With both Italian Air Force’s and Navy’s F-35Bs based at Amendola AB, the Italians would replicate the British model that sees RAF Marham as MOB for a jointly manned “Lightning Force” made of Air Force (with the 207 and 617 squadrons) and Navy (with the 809 Naval Air Squadron that will be re-established in 2023) personnel, sharing aircraft, equipment and support infrastructures. The creation of an Italian Joint Lightning Force makes much sense: aircrew training, maintenance and at least part of the logistics could be concentrated in one place, with some significant savings. And if the selected base is Amendola, the Italian Joint Force could leverage at least some of the infrastructures built there to accommodate the Lightning. Indeed, preparation to host the F-35 in Amendola started in 2012 and today the “F-35 citadel” is literally a “base inside the base” with modern shelters and buildings located inside an access-controlled restricted zone created to isolate the 13° Gruppo’s area from the rest of the base. It must not be forgotten tha the advent of the F-35 has induced the Italian MoD to adopt tighter security measures than those in place before the arrival of a 5th generation technology and this becomes pretty evident if you think that all the photographs taken inside Amendola, must be reviewed one by one by security personnel so that no sensitive detail would be leaked. For sure, making Grottaglie ready for the F-35B would cost a lot of money and time, considered that the works to prepare the base for the Joint Strike Fighter were halted a couple of years ago.

In a post about the F-35B and the use of the aircraft as part of an Italian Joint Lightning Force published here at The Aviationist about 10 years ago our Editor David Cenciotti wrote:

“I don’t know if Italy is ready for a single type of aircraft for both ItAF and ItNy, capable of operating from the Cavour aircraft carrier as a single unit, something that would logically lead to the creation of a joint force similar to the British Joint Force Harrier and to the subsequent proposal of reabsorbing the unit into the Air Force, an option that the Navy might not accept….”

A decade later, the situation has probably not changed much.

In fact, while the final decision about the basing might still be uncertain, there is no doubt that the assignment of the third F-35B to the Air Force has made the Navy not happy. Navy officials have long challenged the decision of the Italian Air Force to procure the F-35B. The Italian Air Force considers the STOVL variant of the stealth aircraft indispensable for expeditionary scenarios and operations from unimproved and short landing strips.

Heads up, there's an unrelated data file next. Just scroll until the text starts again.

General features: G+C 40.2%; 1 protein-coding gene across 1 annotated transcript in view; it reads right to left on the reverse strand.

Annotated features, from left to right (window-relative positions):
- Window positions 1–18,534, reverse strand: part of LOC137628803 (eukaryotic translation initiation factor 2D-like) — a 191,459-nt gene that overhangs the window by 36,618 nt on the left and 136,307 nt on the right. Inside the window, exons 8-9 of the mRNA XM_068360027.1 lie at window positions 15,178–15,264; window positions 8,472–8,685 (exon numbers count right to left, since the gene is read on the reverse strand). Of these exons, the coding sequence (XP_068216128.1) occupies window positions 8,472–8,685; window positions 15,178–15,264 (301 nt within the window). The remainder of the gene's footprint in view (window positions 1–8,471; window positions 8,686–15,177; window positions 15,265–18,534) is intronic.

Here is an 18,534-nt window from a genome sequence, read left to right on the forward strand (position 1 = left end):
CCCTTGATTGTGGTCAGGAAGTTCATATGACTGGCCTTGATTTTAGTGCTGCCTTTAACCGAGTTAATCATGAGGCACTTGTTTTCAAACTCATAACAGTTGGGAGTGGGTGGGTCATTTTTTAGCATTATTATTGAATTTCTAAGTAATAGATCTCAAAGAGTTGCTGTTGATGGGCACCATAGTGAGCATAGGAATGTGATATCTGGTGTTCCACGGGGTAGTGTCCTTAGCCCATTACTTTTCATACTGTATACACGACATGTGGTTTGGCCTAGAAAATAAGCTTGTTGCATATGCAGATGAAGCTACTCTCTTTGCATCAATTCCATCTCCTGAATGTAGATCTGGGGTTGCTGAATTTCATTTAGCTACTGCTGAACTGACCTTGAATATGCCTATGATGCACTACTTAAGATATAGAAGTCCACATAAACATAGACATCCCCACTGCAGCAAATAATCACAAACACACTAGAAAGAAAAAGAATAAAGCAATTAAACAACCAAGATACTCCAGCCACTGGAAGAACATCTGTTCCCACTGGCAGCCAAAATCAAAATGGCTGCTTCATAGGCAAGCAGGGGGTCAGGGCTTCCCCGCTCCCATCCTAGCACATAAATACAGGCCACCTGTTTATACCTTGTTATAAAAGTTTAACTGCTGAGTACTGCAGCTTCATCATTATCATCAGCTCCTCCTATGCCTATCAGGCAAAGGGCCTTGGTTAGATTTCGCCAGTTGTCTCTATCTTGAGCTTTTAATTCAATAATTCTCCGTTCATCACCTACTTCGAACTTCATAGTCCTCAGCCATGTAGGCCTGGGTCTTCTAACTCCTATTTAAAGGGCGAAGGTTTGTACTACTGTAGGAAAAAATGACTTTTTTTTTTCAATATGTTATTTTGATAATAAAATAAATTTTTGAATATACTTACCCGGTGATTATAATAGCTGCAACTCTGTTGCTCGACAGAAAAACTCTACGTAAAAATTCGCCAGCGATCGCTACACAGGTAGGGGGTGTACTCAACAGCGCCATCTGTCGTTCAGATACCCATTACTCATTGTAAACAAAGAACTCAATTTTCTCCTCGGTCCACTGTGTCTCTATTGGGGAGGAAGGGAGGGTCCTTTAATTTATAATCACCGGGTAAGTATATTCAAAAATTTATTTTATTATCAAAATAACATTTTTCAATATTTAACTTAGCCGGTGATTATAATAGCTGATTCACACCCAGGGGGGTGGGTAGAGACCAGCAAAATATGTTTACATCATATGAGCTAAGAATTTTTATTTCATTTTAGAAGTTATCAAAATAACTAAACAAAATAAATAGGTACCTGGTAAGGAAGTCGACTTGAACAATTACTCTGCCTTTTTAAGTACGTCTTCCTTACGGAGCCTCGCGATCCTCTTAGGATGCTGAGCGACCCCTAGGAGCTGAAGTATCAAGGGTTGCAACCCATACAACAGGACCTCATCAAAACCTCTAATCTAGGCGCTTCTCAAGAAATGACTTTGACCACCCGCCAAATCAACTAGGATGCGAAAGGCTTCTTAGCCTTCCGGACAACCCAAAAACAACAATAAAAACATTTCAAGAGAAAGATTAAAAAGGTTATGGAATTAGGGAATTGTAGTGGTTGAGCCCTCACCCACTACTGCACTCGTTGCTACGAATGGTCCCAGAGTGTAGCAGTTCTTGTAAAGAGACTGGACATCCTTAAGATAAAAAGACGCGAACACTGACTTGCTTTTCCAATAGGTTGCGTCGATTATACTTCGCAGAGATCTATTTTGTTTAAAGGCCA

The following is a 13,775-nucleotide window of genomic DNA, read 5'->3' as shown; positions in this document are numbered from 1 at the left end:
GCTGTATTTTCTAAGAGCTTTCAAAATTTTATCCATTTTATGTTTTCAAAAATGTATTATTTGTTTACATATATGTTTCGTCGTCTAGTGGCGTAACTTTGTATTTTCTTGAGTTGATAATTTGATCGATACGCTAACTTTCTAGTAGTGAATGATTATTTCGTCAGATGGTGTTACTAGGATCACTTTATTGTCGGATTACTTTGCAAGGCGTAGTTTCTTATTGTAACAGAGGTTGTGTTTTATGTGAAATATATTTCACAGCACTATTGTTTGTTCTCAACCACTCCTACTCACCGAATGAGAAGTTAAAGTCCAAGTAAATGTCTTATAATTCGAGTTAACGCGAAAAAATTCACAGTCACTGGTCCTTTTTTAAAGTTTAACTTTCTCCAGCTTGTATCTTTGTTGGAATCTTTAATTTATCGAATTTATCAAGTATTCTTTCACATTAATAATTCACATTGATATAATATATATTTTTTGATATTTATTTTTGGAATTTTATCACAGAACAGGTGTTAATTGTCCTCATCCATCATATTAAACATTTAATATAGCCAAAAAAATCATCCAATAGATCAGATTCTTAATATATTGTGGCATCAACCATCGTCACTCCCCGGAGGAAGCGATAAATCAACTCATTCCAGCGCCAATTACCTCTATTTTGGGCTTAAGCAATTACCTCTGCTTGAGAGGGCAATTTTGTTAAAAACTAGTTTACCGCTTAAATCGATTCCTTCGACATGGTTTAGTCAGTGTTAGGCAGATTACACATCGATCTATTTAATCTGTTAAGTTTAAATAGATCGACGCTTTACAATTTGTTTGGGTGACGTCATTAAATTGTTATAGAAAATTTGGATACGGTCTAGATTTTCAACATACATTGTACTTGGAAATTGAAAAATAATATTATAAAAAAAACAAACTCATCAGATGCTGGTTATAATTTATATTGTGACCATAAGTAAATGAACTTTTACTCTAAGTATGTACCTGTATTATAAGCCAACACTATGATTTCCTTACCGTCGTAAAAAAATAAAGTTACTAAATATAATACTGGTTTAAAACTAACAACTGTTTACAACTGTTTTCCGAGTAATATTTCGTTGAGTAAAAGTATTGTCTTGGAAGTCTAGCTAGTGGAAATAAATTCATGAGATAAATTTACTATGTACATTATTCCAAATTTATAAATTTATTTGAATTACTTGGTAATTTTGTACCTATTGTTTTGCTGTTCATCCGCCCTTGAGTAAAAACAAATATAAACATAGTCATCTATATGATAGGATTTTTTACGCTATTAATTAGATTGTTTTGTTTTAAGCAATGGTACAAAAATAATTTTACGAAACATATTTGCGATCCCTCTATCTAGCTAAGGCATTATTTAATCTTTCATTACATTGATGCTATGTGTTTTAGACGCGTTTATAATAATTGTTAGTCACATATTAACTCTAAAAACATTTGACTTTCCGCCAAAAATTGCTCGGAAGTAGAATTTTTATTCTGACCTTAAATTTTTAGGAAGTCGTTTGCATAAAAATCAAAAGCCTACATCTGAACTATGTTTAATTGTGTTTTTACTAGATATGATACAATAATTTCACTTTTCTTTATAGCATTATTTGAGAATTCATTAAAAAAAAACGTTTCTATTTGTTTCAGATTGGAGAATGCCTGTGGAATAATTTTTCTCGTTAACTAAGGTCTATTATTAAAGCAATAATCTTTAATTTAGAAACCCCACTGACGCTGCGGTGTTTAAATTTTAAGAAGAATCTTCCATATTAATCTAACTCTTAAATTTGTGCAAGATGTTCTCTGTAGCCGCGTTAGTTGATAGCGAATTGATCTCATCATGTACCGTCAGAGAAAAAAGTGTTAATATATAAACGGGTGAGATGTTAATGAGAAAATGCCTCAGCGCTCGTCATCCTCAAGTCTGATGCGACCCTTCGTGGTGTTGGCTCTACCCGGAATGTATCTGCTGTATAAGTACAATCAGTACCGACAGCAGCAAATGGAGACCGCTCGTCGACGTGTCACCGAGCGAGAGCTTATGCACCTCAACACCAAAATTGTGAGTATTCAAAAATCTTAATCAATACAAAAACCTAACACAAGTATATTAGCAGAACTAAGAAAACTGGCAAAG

But, does the Italian Air Force really need to trade such flexibility for a more expensive and complex airframe, with shorter maximum range, reduced flight envelope, external (in pod) gun? According to the Air Force planners and decision makers, yes: a worldwide survey of all the runways that can be used by military jet highlighted that the ratio, in Africa alone, was 1 to 10, that is, for each runway usable with conventional aircraft, there are ten shorter ones, that are only exploitable by STOVL aircraft.

Still, not everyone agrees, pointing out that within the U.S. military, the F-35B remains a prerogative of U.S. Marine Corps, that uses the type from its amphibious assault ships, while the U.S. Air Force, that is certainly involved in expeditionary operations much more than the ItAF will ever be, has never had the need to operate the STOVL-variant.

The former Italian Navy Chief of Staff, Adm. Luigi Binelli Mantelli wrote to the Defense Minister Lorenzo Guerini an open letter (published by La Stampa newspaper) illustrating all the cons of assigning the STOVL jets to the Italian Air Force. The view of the retired Admiral is that the procurement of the F-35B should be exclusive to the Marina Militare: he argues that the purchase of variant B by the Air Force is a mistake because this version would be expensive, with complex maintenance and with different operational limitations compared to the A version operated by the ItAF. On the other hand, the Admiral supports the indispensability of the F-35B for the Navy to operate from “light” aircraft carriers, advising to divert all the STOVL-models to the Marina Militare. The initial requirement of the Navy was for 22 F-35Bs. With just 15 jets, one might expect that no more than 8-10 F-35Bs will be available at any given time, a number that is deemed not sufficient for the needs of the Italian naval aviation.